L.A. TIMES (CRITIC'S
George Washington to the current Bush, a few words from our commanders in
If Jon Stewart, the Smothers Brothers and the League of Women Voters
invaded the Hall of Presidents at Disney World, the results might resemble
"43 Plays for 43 Presidents" at Sacred Fools Theater. This vitally
engaging survey of every American chief executive turns acute pertinence
into exhilarating theatricality.
First produced by the Neo-Futurists of Chicago, "43 Plays" sifts
presidential history -- and facts forgotten by history -- into a
quasi-vaudeville that fits set and prop designer Tifanie McQueen's austere
portico as disarmingly as the "Direct Quote" sign that flashes atop the
Written by Andrew Bayiates, Sean Benjamin, Genevra Gallo, Chloë Johnston
and Karen Weinberg, the 43 short plays represent a rare case of multiple
writers forming a more perfect union. Their prismatic, annotated approach
spurs director Paul Plunkett and a superb ensemble to run the agitprop
gamut, from hilariously ironic to gravely arresting.
Bayiates' opener, "George Washington in the Garden of Eden," finds the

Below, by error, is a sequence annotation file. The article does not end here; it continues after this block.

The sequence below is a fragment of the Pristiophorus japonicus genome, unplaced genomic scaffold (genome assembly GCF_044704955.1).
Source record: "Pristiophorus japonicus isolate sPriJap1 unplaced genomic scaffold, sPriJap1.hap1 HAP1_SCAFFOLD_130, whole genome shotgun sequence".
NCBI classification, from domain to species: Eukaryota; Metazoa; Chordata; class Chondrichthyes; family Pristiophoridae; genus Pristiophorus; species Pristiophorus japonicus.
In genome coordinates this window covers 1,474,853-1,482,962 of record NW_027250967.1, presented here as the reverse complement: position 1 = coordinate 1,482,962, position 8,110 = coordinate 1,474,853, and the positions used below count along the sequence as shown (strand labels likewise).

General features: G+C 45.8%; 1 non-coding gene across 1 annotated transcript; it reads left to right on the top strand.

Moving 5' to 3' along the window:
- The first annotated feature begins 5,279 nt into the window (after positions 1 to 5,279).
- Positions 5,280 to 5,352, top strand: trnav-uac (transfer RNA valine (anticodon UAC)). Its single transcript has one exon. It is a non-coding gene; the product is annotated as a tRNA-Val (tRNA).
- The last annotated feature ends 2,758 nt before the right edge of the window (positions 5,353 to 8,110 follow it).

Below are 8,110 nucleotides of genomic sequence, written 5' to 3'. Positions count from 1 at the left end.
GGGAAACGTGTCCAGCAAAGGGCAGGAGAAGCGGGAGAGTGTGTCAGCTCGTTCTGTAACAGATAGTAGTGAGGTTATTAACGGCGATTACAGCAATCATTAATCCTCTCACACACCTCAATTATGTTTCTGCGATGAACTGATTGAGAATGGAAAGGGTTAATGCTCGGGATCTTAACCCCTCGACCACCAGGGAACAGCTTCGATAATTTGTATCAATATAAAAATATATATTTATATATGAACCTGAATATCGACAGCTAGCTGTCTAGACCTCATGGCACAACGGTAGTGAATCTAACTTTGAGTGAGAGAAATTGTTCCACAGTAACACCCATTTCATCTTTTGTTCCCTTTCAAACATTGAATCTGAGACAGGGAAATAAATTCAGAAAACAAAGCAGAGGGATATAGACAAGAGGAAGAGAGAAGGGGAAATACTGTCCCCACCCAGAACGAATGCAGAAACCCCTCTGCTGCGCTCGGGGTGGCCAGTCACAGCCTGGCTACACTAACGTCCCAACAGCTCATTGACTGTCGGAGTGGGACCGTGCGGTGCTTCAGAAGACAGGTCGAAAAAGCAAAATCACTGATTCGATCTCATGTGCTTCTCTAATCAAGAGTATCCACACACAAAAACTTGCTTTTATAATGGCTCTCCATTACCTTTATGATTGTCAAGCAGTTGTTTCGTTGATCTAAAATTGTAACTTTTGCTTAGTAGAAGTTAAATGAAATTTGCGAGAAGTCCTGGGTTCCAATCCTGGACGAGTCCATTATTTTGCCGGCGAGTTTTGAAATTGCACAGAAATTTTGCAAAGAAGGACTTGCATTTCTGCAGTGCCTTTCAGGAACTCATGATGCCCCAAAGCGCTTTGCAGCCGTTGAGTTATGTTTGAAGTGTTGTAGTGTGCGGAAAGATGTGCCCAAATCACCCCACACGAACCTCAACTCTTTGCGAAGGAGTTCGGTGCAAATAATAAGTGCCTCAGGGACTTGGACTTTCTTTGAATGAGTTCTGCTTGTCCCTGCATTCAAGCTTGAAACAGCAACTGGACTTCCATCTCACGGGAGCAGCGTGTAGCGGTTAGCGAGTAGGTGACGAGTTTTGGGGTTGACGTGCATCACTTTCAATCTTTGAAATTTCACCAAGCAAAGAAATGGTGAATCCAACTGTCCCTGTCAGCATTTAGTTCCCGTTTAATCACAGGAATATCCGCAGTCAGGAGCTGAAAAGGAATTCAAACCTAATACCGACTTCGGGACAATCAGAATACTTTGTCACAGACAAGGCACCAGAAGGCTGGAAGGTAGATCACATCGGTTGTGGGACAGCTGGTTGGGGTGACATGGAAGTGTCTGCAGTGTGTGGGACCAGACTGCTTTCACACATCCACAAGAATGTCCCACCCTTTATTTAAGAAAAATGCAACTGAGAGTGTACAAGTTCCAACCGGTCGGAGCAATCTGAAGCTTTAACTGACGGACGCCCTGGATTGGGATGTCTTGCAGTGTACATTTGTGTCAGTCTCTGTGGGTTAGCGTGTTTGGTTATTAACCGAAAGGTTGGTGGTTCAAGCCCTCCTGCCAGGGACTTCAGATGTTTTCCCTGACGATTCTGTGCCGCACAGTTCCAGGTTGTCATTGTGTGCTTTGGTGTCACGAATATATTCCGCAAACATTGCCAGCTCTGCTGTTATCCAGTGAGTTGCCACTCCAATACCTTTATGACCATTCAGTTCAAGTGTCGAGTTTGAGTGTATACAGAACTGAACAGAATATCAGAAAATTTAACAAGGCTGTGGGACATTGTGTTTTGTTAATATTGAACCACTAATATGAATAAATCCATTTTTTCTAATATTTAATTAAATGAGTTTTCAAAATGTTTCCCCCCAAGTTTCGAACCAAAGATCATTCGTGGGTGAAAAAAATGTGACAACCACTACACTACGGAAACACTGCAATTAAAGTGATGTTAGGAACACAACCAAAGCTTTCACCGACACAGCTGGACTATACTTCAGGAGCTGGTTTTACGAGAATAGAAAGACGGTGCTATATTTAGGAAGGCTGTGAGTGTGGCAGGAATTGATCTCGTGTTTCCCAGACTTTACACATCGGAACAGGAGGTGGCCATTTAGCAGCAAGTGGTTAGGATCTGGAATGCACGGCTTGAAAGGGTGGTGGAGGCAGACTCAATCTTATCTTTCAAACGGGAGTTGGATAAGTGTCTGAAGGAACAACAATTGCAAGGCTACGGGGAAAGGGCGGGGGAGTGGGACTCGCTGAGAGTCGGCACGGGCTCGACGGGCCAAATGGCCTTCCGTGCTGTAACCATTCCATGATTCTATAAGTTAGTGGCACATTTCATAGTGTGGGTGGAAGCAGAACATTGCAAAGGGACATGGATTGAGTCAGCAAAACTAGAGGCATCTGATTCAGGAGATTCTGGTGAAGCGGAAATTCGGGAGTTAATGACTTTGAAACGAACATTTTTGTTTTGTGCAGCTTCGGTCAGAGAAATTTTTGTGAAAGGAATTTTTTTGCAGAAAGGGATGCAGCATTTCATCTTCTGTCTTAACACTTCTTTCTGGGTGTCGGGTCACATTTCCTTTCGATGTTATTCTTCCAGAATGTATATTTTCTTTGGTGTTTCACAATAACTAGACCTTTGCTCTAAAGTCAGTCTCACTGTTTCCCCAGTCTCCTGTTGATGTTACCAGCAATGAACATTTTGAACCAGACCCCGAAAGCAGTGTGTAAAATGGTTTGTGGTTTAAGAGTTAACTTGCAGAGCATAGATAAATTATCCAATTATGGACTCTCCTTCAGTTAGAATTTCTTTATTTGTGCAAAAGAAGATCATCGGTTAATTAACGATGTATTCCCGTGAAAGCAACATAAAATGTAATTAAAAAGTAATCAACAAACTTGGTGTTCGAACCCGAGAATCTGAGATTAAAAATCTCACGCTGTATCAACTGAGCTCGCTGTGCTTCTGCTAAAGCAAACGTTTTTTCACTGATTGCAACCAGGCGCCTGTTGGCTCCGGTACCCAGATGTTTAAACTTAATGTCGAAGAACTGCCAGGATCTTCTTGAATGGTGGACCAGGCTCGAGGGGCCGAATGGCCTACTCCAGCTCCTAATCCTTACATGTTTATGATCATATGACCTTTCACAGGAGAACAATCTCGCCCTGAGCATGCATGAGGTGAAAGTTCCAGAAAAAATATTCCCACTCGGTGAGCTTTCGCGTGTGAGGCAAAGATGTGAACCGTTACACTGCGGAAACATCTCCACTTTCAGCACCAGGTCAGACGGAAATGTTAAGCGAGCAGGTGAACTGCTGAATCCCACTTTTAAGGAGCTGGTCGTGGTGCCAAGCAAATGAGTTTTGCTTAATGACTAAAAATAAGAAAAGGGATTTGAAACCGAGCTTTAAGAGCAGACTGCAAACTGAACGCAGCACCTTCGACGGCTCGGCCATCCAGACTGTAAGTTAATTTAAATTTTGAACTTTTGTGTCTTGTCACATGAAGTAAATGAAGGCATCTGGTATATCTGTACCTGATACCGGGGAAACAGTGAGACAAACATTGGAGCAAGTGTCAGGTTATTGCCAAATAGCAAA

magnetic Michael Holmes' faintly bewildered commander in chief donning a
symbolic coat of office, hinting at the cavalcade ahead. The stylistic
diversity serves each subject, whether it's sly Rafeal Clements leading
the charge in Weinberg's "Teddy," or piquant Tina Van Berckelaer's ineptly
professorial Woodrow Wilson in Benjamin's "A Lecture on Myself."
Throughout, audience-contact tactics are apt, and the final maneuver
registers a masterstroke. Aided by designer John Sylvain's dense lighting,
Mary McIlwain's unfussy costumes, Jaime Robledo's kaleidoscopic sound and
Adam Bitterman's projection graphics, the effect is delightfully,
thoughtfully provocative, which distinguishes this ineluctable L.A.
-- David C.
Special to The Times
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L.A. WEEKLY (PICK
OF THE WEEK)
not just the who, what and why that makes a history lesson viable, but the
how – as in how you tell it. That’s the premise behind this witty,
sardonic collection of mini-plays about the American presidency. Studded
with song and dance, these distinctive one-to-five minute segments –
originally created by five writer-performers belonging to Chicago’s Neo-Futurists
theater ensemble – reveal some basic human truths about the 43 individuals
who have inhabited the Oval Office (as well as some uncomfortable aspects
of our nation’s political legacy). Each segment plucks facts from the
textbook version of history and combines them with lesser known, more